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Insurance Coverage Of MLB Contracts Bringing 3-Year Offers
Published December 2, 2002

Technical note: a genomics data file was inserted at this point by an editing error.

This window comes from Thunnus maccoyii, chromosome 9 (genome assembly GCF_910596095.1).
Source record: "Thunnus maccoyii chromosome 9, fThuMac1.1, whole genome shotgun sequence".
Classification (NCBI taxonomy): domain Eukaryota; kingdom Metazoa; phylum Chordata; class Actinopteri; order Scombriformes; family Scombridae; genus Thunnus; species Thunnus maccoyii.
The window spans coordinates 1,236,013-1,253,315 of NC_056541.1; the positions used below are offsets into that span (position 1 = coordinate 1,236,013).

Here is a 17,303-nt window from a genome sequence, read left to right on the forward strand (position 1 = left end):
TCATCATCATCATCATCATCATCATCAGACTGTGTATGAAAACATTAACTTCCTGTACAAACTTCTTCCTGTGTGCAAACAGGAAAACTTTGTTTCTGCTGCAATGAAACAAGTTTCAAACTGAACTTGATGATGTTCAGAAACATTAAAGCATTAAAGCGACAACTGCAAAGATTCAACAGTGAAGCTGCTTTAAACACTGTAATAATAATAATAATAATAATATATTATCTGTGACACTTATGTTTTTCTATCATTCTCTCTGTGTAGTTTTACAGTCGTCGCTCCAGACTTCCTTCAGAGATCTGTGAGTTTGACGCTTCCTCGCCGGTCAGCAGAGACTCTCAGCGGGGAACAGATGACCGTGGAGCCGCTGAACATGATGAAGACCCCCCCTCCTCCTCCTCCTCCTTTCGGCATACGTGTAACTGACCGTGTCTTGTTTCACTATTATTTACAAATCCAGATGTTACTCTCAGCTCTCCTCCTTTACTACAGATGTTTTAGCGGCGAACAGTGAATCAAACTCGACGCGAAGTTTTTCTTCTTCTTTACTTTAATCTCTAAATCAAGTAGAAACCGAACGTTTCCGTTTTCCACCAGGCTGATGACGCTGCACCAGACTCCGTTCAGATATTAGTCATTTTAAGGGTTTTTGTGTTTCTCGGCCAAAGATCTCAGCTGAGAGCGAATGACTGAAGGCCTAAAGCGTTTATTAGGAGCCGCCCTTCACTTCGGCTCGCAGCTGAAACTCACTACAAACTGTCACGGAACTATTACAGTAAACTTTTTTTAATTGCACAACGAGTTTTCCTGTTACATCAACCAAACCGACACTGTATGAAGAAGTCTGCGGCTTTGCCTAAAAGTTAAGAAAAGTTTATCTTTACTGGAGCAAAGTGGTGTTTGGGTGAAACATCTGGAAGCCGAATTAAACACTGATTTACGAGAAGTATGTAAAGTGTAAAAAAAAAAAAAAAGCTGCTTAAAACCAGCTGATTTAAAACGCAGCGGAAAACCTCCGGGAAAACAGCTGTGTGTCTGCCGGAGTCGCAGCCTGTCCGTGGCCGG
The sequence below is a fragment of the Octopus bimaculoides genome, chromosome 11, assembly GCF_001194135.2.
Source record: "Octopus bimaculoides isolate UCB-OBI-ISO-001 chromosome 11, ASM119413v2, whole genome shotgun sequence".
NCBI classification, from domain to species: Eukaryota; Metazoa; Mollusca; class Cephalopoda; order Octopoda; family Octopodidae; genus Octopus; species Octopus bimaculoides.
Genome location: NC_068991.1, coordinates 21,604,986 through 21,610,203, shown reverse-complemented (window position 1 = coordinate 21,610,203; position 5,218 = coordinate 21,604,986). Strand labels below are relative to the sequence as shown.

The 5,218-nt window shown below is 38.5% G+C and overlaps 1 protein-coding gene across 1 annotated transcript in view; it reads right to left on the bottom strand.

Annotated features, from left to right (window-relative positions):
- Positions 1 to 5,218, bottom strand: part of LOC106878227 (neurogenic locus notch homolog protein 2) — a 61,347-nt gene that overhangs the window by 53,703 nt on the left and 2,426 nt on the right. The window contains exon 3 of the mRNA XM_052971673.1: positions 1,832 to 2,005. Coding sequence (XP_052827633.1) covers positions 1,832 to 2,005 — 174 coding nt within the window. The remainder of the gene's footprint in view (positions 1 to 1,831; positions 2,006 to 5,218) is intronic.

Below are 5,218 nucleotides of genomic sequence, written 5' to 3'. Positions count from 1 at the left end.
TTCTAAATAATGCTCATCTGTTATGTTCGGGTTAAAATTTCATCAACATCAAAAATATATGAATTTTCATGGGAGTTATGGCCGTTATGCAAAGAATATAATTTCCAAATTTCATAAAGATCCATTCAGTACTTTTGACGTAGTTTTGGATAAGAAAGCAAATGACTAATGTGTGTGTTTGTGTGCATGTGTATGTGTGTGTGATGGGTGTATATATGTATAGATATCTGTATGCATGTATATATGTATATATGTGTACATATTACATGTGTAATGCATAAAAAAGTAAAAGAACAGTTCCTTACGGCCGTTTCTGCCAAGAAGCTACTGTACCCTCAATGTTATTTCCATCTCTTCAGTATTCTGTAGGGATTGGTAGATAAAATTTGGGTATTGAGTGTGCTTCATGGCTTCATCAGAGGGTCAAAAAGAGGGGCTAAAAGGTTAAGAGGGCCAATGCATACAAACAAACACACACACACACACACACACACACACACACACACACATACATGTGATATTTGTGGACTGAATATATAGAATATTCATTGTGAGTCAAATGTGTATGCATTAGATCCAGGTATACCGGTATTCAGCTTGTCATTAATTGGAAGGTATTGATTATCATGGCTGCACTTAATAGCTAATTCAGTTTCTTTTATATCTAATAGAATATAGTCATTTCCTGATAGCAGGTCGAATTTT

Insurance companies have made disability coverage for baseball players "a costlier and riskier business" in recent years, and contract coverage "may be the most significant element of signing players that clubs don't talk about publicly," according to Murray Chass of the N.Y. TIMES, who noted, "As an industry, [MLB] spent $55[M] in premiums the past year." John Scotti, Founder of Pittsburgh-based Team Scotti, the largest broker for disability insurance in MLB, said that premiums have risen over 300% in the past 30 months, coverage has been reduced from five years of a player's contract to three years, and the amount of coverage a broker can issue immediately is $18-20M, down from $42-50M two years ago. Scotti: "Losses in the business have been substantial, but reinsurers also have had a lot to deal with, including 9/11." Cardinals GM Walt Jocketty said, "It's become so expensive that it's a cost item we really have to look at when you put your payroll together. If you're going to insure players, you almost have to include that as part of your payroll." Orioles COO Joe Foss said initial coverage now being restricted to the first three years of a player's contract "is going to have an impact on clubs' appetite for the length of contracts." Chass: "The Tom Glavine negotiations could be a case in point." Expos GM Omar Minaya added, "When you're negotiating a contract, the insurance issue comes up more and more, especially now that it's three years. When you take on a guy in a trade, you always ask what's the insurance situation." D'Backs GM Joe Garagiola Jr.: "The companies are more aggressive in trying to exclude conditions from policies. We don't do a lot of policies. Mostly our insuring is confined to pitchers. But our experience is you can have a policy effectively excluded out from under you. You can have a disability policy on a pitcher, and exclusions can cover injuries to his shoulder and elbow" (N.Y. TIMES, 12/1).